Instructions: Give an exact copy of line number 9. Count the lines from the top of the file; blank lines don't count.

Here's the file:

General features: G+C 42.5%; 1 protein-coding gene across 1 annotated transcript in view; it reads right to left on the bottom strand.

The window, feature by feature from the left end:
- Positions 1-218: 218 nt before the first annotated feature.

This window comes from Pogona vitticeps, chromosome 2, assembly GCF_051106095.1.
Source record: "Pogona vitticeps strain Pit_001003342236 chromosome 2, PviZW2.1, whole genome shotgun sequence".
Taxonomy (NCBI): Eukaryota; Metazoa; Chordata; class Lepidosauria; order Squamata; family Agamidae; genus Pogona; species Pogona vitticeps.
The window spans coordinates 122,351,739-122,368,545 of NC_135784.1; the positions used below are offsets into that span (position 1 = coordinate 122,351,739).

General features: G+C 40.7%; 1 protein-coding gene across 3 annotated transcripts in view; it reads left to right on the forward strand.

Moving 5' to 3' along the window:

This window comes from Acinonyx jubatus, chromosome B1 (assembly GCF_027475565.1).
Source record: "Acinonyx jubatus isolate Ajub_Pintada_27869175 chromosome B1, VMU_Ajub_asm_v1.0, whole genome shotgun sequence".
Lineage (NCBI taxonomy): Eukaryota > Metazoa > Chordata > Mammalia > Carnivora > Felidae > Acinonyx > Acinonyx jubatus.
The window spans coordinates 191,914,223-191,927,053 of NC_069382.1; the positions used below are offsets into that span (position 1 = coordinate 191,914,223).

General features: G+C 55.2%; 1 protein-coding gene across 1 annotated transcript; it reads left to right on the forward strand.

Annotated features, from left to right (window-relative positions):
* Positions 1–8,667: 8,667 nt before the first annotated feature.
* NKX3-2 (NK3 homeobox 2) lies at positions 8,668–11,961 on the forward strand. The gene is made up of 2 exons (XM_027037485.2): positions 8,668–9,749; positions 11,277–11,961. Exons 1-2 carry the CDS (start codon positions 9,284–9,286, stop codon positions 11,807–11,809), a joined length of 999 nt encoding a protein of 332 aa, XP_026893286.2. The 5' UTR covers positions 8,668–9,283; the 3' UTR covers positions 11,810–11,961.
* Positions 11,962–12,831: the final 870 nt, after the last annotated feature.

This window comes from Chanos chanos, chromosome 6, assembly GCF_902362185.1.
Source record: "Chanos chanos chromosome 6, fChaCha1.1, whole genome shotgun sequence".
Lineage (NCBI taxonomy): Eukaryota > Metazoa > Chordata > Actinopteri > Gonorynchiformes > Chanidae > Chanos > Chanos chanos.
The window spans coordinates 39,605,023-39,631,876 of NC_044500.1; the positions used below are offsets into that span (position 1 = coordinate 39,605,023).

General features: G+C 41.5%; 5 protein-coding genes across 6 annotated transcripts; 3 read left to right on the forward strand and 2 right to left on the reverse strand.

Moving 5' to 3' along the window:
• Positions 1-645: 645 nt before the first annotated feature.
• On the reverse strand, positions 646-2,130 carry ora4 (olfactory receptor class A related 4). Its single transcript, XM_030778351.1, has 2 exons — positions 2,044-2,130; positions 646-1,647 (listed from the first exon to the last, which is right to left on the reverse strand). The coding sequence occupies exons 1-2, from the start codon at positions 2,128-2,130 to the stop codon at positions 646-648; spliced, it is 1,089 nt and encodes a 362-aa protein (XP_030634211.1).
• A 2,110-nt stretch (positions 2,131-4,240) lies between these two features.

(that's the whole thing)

Moving 5' to 3' along the window: